- Man transitioning to woman killed herself in Cape City Jail in June; news comes from architect's pitch in Kansas (2/15/18)2
- Cape Girardeau businessman proposes redevelopment project; seeks taxing district to fund improvements (2/17/18)16
- Charges filed in Sunday murder; suspects in custody (2/14/18)2
- TJ's Burgers, Wings & Pizza expands with dining area in Fruitland (2/16/18)
- University Foundation to honor Talberts as Friends of the University (2/13/18)2
- Pence gets it right in response to attack on Christian faith (2/17/18)4
- Lovebirds for 80 years give advice: Trust, patience and 'Tell 'em you love 'em' (2/14/18)2
- Jackson schools to install artificial turf on football, soccer fields (2/14/18)
- Major case squad activated to investigate shooting death in Cape (2/13/18)
- Jackson schools purchased former orchard land, will lease for farming for now (2/15/18)
Secrecy in hiring chief doesn't serve public
Cape Girardeau's city manager, Michael Miller, has decided the public doesn't need to know who the final three out-of-town candidates for police chief are.
This is ironic on so many levels, beginning with a review of the history of how the position came to be open.
The former police chief, Rick Hetzel, left the position in June after four years and some respectable accomplishments. But he departed just as a $43,000 consultant's report came out that lambasted him for not being open enough.
The city spent $43,000 to find out that the lines of communication were -- according to many of those interviewed by the consultant -- blocked in the police department. Some officers didn't feel informed about decisions that were being made. As a result, morale was bad.
Certainly, anything that costs the city more than the average Cape Girardeau resident earns in a year should be taken into consideration when city officials take action.
Yet Miller has declined to release the names and hometowns of the three out-of-town police chief candidates to even the police officers they would be overseeing.
Officers had an opportunity to meet the finalists at an informal event, and the candidates could reveal their identities only if they wanted to.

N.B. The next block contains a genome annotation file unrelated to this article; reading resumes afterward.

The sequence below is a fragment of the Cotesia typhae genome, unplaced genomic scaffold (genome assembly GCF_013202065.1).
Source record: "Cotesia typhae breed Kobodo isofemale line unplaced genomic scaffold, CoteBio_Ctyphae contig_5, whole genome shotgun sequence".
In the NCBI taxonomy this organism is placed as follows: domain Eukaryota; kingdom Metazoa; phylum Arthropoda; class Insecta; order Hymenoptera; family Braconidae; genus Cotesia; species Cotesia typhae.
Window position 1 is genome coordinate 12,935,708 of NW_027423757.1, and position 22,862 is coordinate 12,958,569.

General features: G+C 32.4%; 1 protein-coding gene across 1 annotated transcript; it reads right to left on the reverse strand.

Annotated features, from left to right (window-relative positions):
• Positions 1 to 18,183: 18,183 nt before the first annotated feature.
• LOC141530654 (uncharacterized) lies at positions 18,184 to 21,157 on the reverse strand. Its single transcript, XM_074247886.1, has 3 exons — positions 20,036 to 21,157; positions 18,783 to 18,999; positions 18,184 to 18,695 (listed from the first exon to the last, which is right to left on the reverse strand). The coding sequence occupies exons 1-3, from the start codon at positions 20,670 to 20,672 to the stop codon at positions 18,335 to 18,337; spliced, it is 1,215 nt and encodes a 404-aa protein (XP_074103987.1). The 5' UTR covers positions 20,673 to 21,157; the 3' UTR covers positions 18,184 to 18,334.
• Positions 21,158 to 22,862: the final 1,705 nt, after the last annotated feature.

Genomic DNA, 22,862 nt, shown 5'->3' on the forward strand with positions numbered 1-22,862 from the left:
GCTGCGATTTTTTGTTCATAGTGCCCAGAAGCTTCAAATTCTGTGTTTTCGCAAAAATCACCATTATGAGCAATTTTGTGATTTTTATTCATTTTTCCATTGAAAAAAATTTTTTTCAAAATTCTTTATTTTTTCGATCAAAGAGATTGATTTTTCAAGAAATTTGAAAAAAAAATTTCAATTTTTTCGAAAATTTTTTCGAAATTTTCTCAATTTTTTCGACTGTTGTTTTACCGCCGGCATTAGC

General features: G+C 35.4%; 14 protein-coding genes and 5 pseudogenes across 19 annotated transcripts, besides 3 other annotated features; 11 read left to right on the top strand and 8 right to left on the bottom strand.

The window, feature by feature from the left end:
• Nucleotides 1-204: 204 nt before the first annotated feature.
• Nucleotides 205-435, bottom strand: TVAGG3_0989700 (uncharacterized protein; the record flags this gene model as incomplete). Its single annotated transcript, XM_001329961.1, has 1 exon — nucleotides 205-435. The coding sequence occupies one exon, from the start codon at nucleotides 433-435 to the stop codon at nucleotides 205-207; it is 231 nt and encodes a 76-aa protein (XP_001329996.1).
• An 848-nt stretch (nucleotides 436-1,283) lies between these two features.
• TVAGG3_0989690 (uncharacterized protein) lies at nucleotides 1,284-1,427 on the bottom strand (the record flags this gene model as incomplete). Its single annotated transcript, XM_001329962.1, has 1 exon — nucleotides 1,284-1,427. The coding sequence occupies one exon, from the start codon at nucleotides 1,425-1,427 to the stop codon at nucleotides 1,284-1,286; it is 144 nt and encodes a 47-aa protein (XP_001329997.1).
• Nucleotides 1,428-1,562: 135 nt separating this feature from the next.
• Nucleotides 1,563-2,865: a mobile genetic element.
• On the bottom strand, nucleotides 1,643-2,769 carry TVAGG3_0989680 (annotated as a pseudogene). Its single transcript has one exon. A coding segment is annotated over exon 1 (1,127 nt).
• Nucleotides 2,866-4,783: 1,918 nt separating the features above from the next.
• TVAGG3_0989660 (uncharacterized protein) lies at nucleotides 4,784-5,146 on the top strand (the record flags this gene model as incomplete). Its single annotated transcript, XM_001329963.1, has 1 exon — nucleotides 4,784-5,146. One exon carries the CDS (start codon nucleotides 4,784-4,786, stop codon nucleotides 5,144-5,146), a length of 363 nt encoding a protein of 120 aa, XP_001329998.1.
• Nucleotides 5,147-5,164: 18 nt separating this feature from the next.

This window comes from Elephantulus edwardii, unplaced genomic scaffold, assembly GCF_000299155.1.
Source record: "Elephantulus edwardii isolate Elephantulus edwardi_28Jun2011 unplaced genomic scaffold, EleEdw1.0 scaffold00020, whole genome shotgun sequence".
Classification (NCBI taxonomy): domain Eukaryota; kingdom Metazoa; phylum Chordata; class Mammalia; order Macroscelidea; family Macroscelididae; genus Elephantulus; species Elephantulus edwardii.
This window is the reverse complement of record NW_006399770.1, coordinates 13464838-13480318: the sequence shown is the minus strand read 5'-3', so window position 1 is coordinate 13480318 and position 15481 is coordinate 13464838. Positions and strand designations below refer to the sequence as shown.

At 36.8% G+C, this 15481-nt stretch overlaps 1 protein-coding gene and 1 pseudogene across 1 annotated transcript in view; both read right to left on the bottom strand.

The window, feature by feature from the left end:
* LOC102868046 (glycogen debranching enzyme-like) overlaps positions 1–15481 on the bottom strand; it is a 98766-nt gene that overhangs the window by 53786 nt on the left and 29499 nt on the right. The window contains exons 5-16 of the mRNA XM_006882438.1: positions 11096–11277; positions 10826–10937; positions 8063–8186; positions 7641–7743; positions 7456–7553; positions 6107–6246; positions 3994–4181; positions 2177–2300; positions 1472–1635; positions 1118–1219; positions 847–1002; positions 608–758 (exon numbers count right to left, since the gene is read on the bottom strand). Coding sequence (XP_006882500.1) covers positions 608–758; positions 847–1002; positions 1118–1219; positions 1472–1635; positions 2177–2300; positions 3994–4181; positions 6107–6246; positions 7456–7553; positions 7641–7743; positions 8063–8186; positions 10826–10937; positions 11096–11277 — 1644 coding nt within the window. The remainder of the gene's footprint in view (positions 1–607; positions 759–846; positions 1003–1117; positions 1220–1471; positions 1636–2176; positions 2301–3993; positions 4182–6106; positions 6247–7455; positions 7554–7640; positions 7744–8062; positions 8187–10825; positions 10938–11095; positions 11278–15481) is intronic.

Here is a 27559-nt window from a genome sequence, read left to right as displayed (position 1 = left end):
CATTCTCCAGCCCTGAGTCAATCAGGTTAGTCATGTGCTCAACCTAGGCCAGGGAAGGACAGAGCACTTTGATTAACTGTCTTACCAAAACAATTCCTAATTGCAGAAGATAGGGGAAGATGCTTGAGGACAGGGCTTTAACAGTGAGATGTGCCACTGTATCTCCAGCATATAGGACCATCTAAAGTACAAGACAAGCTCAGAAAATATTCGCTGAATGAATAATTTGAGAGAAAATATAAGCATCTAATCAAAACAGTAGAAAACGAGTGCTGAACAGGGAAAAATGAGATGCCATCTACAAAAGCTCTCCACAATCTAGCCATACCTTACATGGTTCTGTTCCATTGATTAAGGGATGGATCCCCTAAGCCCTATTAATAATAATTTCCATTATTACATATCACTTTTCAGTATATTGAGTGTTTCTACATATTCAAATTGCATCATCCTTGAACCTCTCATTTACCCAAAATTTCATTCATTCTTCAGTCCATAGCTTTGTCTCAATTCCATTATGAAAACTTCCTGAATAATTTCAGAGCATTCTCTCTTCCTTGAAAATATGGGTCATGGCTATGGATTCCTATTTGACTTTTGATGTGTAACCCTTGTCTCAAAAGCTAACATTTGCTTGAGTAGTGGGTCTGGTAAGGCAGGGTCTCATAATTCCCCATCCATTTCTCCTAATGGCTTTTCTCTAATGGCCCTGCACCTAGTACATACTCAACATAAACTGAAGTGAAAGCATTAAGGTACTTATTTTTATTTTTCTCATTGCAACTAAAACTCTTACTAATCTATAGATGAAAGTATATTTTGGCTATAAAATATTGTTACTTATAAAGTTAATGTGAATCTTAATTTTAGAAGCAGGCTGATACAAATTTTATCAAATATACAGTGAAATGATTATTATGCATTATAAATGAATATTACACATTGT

There would be so many benefits to conducting this hiring in the open. If everyone knew who the candidates were, the news media could do its job of protecting the public's interests. Reporters would do independent background checks on the candidates, talk to newspapers and officials in other cities and perhaps find good reasons why a person would make a good police chief -- or shouldn't be hired.
It's quite possible that current residents of Cape Girardeau may be familiar with a community served by one of the these candidates and be able to offer meaningful opinions on the candidate's performance.
Miller should take a page from the Cape Girardeau Board of Education, which this week conducted every bit of its application and interview process for a new board member in an open meeting. The county commission did the same thing a few years ago when it had to pick three new school board members. Southeast Missouri State University routinely lets everyone know who the finalists are for key positions.
Or Miller could take a page from his own hiring. In July 1995, Mayor Al Spradling III announced the five finalists for Cape Girardeau city manager. Miller was among them -- a management consultant at the time. The other four were working city managers.
Miller's argument that releasing the names of the finalists for police chief would make candidates less likely to apply in the future does little to serve the public's interests.
Perhaps this is something the city council should address.